In the Illinois district, the transgender student was born male, but identified as a female from a young age, and by middle school, had transitioned to living full-time as a young woman, according to the OCR's letter. During her 8th grade year, the student's parents were in frequent communication with educators at the high school she would be attending to discuss her name change, registration as a female student, access to girls' restrooms and locker rooms, and eligibility for girls' sports teams.
According to OCR's letter, the district honored the student's "request to be treated as female in all respects except her request to be provided access to the girls' locker rooms at the school." In December 2013, the student filed a formal complaint with the civil rights office.
Initially, the district provided the student access to a single-occupancy restroom near the gymnasium as a private place to change for P.E. class, installing a locker for her there. The student "expressed dissatisfaction" with that arrangement, according to OCR's letter, so the district offered an alternative location that would have allowed her to change in a restroom adjacent to the girls' locker room and installed a bank of lockers there for the student and friends of her choosing "who would be comfortable changing alongside her." But, the student said, that arrangement would "ostracize" her more by drawing attention to the fact that she must change separately. She opted to keep using the single-occupancy restroom.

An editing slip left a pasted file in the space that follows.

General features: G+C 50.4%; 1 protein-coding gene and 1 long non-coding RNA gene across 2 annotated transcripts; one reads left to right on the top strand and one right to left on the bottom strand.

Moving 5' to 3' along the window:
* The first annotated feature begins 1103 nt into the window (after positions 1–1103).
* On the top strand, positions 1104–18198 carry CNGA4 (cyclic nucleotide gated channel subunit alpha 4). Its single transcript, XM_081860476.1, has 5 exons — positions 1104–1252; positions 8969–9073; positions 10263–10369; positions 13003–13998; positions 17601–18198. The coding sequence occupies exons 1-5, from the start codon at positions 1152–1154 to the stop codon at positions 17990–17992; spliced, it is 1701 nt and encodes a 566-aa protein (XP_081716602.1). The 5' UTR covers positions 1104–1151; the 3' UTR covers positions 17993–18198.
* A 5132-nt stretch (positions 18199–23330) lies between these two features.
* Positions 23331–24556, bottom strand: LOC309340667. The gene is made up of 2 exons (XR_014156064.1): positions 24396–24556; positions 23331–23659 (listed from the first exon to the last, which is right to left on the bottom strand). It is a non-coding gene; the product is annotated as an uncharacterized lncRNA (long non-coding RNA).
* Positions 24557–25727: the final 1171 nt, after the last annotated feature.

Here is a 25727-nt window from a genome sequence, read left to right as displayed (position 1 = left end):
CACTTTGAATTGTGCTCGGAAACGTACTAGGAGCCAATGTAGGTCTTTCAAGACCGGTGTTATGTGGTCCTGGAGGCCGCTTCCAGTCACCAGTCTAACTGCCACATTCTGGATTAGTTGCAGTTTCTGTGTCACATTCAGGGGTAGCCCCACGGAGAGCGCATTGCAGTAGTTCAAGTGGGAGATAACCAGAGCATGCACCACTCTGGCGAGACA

The student also complained about the alternative changing environments the district provided her during swimming class, as well as her lack of full access to the girls' locker room as a member of one of her school's girls' sports teams.
As of late last month, the district had installed privacy curtains in the girls' locker room that is used for P.E. classes but has not done the same for the locker rooms used for swimming classes and for sports teams, according to OCR. District officials have indicated that they won't grant the student full access to the girls' locker room unless she is required to use the private changing areas.
And in a written response to OCR's latest salvo, district leaders showed no signs of backing down.
In his statement, Superintendent Cates calls OCR's position as "serious overreach with precedent-setting implications."
But Assistant Secretary for Civil Rights Catherine Lhamon disagreed, saying the district's policy of providing private accommodations for transgender students "is not following the law."
"All students deserve the opportunity to participate equally in school programs and activities—this is a basic civil right," Lhamon said in a statement. "The district can provide access to this student while also respecting all students' privacy. We encourage the district to comply with the law and resolve this case."
Vol. 35, Issue 12, Pages 1,15